Established in 1968, the mission of the National Housing Law Project (NHLP) is to advance housing justice for poor people. Its goals are to increase and preserve the supply of decent, affordable housing, improve existing housing conditions, improve and enforce low income tenants’ and homeowners’ rights, and increase housing opportunities for groups that have historically experienced housing discrimination. Over the course of its history, NHLP has helped to preserve more than one million units of affordable housing, established many basic housing rights enjoyed by low-income tenants and homeowners, and has worked to uphold those rights when new policies or regulations threaten to erode them.
In tandem with the government’s establishment of the legal services program in the mid-1960’s, NHLP was formed to serve as the designated resource and legal support center for those attorneys as they assisted poor people with their housing challenges. Since then, the network that NHLP serves has expanded to include other public interest attorneys; tenant, homeowner, and community organizations; state housing coalitions; housing providers; and other intermediaries who serve low-income people. Through initiatives that address housing problems at the root of other pressing social issues, NHLP’s networks have also expanded to include advocates of special needs populations: the elderly, immigrants, survivors of domestic violence, the formerly incarcerated, and people with disabilities.
THE CASE: NHLP’s grant from the Barbara McDowell and Gerald S. Hartman Foundation will support its engagement in high-impact litigation against the United States Department of Agriculture (USDA). NHLP is representing low-income rural families who lost their homes to foreclosure and whose home mortgages were financed by the USDA. It has been the practice of the USDA to pursue collection of the former homeowner’s debt, even after the home has been lost by the borrower and sold at foreclosure. With the housing market still suffering from plummeted values, USDA has been using an administrative wage garnishment procedure to collect borrowers’ deficiencies. Thus, under present policies, the agency can garnish up to 15% of a debtor’s wages, take from a debtor’s federal income such as social security, or fully capture tax refunds, which in some cases amount to several thousand dollars a year. The agency’s collection practices have created financial hardship for these low-income rural families that will likely continue for the rest of their lives in the absence of a successful legal challenge.
Contact: Marcia Rosen, Executive Director, National Housing Law Project, 703 Market Street, Suite 2000, San Francisco, CA 94103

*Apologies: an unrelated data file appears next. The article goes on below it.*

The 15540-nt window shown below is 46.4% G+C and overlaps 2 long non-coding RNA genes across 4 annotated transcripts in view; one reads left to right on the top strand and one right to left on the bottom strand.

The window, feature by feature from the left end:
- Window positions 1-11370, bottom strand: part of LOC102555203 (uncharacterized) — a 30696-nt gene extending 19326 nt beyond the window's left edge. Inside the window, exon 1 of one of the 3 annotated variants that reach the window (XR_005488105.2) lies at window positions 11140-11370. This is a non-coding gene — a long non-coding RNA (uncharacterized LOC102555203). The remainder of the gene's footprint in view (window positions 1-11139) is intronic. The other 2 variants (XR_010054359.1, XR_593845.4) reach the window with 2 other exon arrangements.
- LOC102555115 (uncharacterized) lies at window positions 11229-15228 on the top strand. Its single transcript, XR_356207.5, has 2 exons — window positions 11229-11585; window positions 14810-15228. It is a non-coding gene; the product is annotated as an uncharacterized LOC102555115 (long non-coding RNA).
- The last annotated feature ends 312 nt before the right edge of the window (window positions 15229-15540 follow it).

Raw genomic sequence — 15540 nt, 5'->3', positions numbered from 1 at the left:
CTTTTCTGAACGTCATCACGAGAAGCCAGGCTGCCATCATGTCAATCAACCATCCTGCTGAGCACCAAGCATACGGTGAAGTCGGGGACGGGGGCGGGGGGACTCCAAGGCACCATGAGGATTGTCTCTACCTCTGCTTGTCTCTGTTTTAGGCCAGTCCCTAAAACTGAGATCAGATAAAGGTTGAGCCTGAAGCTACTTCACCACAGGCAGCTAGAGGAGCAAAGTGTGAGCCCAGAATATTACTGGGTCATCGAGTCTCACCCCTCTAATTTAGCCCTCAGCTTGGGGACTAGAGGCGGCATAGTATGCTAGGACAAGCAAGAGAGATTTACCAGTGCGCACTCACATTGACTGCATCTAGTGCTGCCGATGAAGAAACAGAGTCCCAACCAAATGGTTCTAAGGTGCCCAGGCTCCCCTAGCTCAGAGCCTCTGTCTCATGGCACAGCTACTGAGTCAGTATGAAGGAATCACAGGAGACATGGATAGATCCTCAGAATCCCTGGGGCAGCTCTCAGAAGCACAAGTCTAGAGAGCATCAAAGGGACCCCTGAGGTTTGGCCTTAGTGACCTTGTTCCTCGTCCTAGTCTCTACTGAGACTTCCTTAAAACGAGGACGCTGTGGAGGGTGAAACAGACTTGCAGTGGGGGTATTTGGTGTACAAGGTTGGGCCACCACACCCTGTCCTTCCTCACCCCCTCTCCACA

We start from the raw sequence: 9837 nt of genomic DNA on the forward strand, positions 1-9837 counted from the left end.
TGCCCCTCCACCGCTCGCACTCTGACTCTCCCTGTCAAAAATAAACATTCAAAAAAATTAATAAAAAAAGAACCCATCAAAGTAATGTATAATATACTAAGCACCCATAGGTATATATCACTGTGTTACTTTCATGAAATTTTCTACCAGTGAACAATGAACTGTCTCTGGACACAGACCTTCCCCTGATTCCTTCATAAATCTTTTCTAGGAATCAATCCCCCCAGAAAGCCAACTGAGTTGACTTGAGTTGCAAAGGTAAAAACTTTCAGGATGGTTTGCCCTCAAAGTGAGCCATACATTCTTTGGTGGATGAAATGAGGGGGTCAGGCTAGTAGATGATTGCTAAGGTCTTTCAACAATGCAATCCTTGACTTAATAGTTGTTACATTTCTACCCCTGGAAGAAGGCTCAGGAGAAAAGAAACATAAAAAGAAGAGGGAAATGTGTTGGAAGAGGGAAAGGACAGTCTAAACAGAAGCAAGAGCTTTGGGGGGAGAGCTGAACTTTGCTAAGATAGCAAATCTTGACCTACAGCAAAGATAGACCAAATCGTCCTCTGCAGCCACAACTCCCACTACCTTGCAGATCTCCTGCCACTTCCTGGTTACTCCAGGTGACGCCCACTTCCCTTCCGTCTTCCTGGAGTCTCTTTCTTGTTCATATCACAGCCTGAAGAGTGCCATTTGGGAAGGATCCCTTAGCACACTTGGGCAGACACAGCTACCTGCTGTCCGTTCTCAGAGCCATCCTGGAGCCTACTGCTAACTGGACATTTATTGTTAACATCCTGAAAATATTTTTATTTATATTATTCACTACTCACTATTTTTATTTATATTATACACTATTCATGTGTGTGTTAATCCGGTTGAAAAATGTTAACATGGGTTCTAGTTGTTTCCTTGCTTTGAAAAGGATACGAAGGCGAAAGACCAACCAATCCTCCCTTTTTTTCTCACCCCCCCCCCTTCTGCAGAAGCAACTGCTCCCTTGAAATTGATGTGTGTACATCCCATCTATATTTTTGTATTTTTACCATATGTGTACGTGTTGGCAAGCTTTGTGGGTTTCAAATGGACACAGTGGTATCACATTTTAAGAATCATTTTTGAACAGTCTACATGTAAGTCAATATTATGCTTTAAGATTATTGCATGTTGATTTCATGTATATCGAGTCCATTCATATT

The New Mexico Center on Law and Poverty is a nonprofit law firm and advocacy organization dedicated to advancing economic and social justice through education, advocacy, and litigation. We work with low-income New Mexicans to improve living conditions, increase opportunities, and protect the rights of people living in poverty.
THE CASE: In the second poorest state in the country, healthcare and food and cash assistance programs, such as Medicaid, the Supplemental Nutrition Assistance Program, Temporary Assistance to Needy Families, and General Assistance, are essential to help low-income families meet their basic needs. If the state improperly denies, discontinues, or reduces those benefits for any reason, the consequences on a family can be devastating. The Fair Hearing process is meant to prevent such improper denial, reduction, or termination of benefits and protect families from losing essential financial, nutritional, and healthcare assistance. It is an essential safeguard for clients.
Unfortunately, New Mexico’s Fair Hearing process is not being properly administered by the state, and clients are often wrongfully denied the benefits for which they are qualified. The New Mexico Human Services Department does not timely provide clients with the Summary of Evidence it will use to justify the adverse action it proposes to take against the client’s benefits at the hearing. As a result, many clients do not have enough time to adequately prepare for the hearing and are far more likely to unfairly lose benefits to which they are entitled. The Human Services Department’s failure to provide a Summary of Evidence in a timely fashion violates statutes and regulations, as well as the Constitution’s due process protection.
The NM Center on Law and Poverty will use the funds from its grant to litigate to improve the Fair Hearing process, specifically, by ensuring clients have access to all the information and evidence they need to meaningfully challenge the state’s termination, reduction, or denial of benefits. We will compel the Human Services Department to come into compliance with the law and ensure that the Fair Hearing process is properly serving clients in need.
Contact: Craig Acorn, Senior Attorney, New Mexico Center on Law and Poverty, 720 Vassar Dr. NE, Albuquerque, NM 87106.
The North Florida Center For Equal Justice, Inc. is a 501 © (3) organization founded in 2007 and funded primarily by The Florida Bar Foundation grants. Through impact and class action litigation and appellate advocacy NFCFEJ provides legal services that will most effectively address the housing, consumer, individual rights and education problems that affect large numbers of residents in north Florida and throughout the state.
THE CASE: NFCFEJ along with the Public Interest Law Center of the Florida State University College of Law and private counsel Matthew Dietz filed a class complaint in the USDC for the Southern District of Florida seeking injunctive relief for all medically fragile children in the State of Florida alleging that the state discriminates against the children by unlawfully separating them or attempting to separate them from their families and communities by failing to provide federally mandated and medically necessary home and community-based services. The complaints were filed on behalf of children who are currently in nursing homes in the State of Florida and those children who are at risk of unnecessary institutionalization. The grant funds will be used to pay litigation expenses including costs associated with experts.
Contact: Edward J. Grunewald, Executive Director of The North Florida Center For Equal Justice, Inc., 2121 Delta Boulevard, Tallahassee, FL 32303